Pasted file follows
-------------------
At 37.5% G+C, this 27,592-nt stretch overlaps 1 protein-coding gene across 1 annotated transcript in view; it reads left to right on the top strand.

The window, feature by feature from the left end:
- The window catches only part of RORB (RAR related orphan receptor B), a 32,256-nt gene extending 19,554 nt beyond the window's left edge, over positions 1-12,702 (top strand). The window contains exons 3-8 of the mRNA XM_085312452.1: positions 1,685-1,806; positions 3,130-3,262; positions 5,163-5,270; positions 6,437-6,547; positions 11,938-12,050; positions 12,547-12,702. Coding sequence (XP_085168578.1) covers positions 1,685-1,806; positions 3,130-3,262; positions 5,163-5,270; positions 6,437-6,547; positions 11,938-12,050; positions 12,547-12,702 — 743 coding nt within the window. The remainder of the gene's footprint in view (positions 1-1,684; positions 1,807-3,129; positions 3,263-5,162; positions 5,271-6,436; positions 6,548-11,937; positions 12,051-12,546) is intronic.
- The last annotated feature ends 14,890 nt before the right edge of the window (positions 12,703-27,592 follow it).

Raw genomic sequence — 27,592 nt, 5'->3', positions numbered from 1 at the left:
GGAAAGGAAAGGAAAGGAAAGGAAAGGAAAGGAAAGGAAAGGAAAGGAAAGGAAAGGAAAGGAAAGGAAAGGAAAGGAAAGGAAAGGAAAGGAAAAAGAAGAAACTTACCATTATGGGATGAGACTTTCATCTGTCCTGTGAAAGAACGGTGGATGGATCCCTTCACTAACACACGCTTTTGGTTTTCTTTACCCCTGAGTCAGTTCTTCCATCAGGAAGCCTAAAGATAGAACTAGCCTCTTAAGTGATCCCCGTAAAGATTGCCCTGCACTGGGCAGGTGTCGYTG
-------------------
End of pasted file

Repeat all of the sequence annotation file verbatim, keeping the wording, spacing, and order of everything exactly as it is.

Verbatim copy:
At 37.5% G+C, this 27,592-nt stretch overlaps 1 protein-coding gene across 1 annotated transcript in view; it reads left to right on the top strand.

The window, feature by feature from the left end:
- The window catches only part of RORB (RAR related orphan receptor B), a 32,256-nt gene extending 19,554 nt beyond the window's left edge, over positions 1-12,702 (top strand). The window contains exons 3-8 of the mRNA XM_085312452.1: positions 1,685-1,806; positions 3,130-3,262; positions 5,163-5,270; positions 6,437-6,547; positions 11,938-12,050; positions 12,547-12,702. Coding sequence (XP_085168578.1) covers positions 1,685-1,806; positions 3,130-3,262; positions 5,163-5,270; positions 6,437-6,547; positions 11,938-12,050; positions 12,547-12,702 — 743 coding nt within the window. The remainder of the gene's footprint in view (positions 1-1,684; positions 1,807-3,129; positions 3,263-5,162; positions 5,271-6,436; positions 6,548-11,937; positions 12,051-12,546) is intronic.
- The last annotated feature ends 14,890 nt before the right edge of the window (positions 12,703-27,592 follow it).

Raw genomic sequence — 27,592 nt, 5'->3', positions numbered from 1 at the left:
GGAAAGGAAAGGAAAGGAAAGGAAAGGAAAGGAAAGGAAAGGAAAGGAAAGGAAAGGAAAGGAAAGGAAAGGAAAGGAAAGGAAAGGAAAGGAAAAAGAAGAAACTTACCATTATGGGATGAGACTTTCATCTGTCCTGTGAAAGAACGGTGGATGGATCCCTTCACTAACACACGCTTTTGGTTTTCTTTACCCCTGAGTCAGTTCTTCCATCAGGAAGCCTAAAGATAGAACTAGCCTCTTAAGTGATCCCCGTAAAGATTGCCCTGCACTGGGCAGGTGTCGYTG